• Anupama Chopra
    Anupama Chopra
    Film Companion


    Wright sets this up an inspiring drama, which culminates in Churchill’s watershed ‘we shall fight them on the beaches’ speech, which we also heard at the end of Christopher Nolan’s Dunkirk. In fact, Darkest Hour works as a nice companion piece to that film. Unlike Nolan however, Wright opts for easy sentimentality. McCarten invents a scene in which Churchill takes the tube for the first time in his life and finds strength in the courage of ordinary Londoners. It’s so cheesy that a B-grade Bollywood director would have rejected it. But there is enough to enjoy here. Especially Oldman’s towering achievement.

  • Christopher Nolan beautifully presented the military side of Britain’s most vulnerable rescue mission in Dunkirk, where the narrative became the lead, Joe Wright gives it all to Oldman in Darkest Hour. You live the mission alongside Churchill, getting into his skin and his fears and sympathising with him to a point that when the last frame ends, your heart fills with pride, only to realise the massacre the real man brought in your own country. Isn’t this an example of brilliant and successful storytelling?

  • Shalini Langer
    Shalini Langer
    Indian Express


    Darkest Hour can’t avoid comparisons with The Crown, where John Lithgow’s Churchill reluctantly confronts mortality, and faces questions regarding own leadership. Several actors from the Netflix series pop up here in crucial/similar roles.

  • Rohan Naahar
    Rohan Naahar
    Hindustan Times


    Gary Oldman delivers one of the finest performances of his career in director Joe Wright’s technically brilliant but narratively flawed companion piece to Christopher Nolan’s Dunkirk.

  • Deccan Chronicle Team
    Deccan Chronicle Team
    Deccan Chronicle


    Although not consistently engrossing, the film stands tall on the magnificent performance by Gary Oldman.

  • Darkest Hour doesn’t even pretend to make it about anything else besides Oldman as he gloriously alternates between a exuberant bear, shrewd fox and vociferous lion.

    Though his animal instincts hit their peak, the script itself begins to lose its edge-of-the-seat momentum and disintegrates to revel in hollow glory and glib eloquence.

  • IANS


    Gary Oldman delivers one of the finest performances of his career in director Joe Wright’s technically brilliant but narratively flawed companion piece to Christopher Nolan’s Dunkirk.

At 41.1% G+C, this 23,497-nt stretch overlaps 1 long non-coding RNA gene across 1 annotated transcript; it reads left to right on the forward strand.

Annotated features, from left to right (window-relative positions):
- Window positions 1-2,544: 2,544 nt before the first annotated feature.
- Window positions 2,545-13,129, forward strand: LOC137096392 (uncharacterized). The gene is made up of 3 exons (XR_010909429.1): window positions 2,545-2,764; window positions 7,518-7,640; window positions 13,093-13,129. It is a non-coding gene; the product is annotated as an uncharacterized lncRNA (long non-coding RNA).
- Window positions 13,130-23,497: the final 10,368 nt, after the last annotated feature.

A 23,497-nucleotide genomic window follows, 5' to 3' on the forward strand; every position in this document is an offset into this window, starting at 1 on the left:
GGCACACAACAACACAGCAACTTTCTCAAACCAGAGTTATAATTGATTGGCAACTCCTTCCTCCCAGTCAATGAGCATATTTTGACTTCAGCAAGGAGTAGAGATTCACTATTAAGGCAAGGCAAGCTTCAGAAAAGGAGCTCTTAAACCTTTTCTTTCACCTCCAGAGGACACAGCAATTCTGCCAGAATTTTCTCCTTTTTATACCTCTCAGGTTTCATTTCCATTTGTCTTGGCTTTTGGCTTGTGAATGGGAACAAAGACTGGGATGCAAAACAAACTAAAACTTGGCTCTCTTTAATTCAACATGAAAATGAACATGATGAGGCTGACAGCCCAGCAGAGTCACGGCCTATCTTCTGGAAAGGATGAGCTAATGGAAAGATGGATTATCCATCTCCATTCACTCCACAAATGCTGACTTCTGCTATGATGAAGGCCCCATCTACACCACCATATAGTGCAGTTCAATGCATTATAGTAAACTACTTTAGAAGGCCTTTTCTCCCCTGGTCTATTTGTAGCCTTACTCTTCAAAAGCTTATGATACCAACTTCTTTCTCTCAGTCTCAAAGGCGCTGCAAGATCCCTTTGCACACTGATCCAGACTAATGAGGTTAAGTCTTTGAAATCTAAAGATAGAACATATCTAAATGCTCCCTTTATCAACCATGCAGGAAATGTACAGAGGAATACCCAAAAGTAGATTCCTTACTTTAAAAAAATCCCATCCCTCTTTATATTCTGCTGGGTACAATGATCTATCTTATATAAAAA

• Neil Soans
    Neil Soans
    Times Of India


    ‘Darkest Hour’ is pretentiously flawed in its obvious award-baiting, but well produced and rousing enough thanks to Gary Oldman in one of his most impressive performances.

  • Rucha Sharma
    Rucha Sharma
    DNA India


    The biggest drawback of the movie is its speed. Crisp editing would have made a lot of difference if Wright had ignored the temptation of keeping his beloved track shots and top shots.

  • A wonderful blend of history, art and fiction, this film has the best credentials to take away all the major awards.

  • Subhash K Jha
    Subhash K Jha


    The Darkest Hour never quite expels  the  feeling of being a vehicle for Oldman’s virtuosity. Yes, he was born to play Churchill. But was Churchill born so that an actor as skilled as Oldman  could one day play him ?

  • Gary Oldman’s performance as Winston Chirchill is undeniably entertaining…

  • Uday Bhatia
    Uday Bhatia


    Oldman’s Churchill is a terrific imitation, and will probably get him his first Oscar, though I’ll probably remember him as the sphinx in Tinker Tailor Soldier Spy or the punk in Sid and Nancy. As for Wright, I’d take the unbroken five-minute tracking shot along the beach at Dunkirk in his Atonement over the rousing flatteries of Darkest Hour.

  • FullyHyd Team
    FullyHyd Team
    Fully Hyderabad


    While the movie is competently made, its core intent appears to be to get a legendary actor his long-overdue Oscar and the film might be remembered only as “that film that won Oldman an Oscar” and not much else. You’ll remember the poignancy of the “We will fight them at the beaches” speech at the end of Dunkirk more than the elation the same speech tries to induce at the end of this movie.

  • Gary Oldman ceases to exist with his powerful performance as the former English Prime Minister…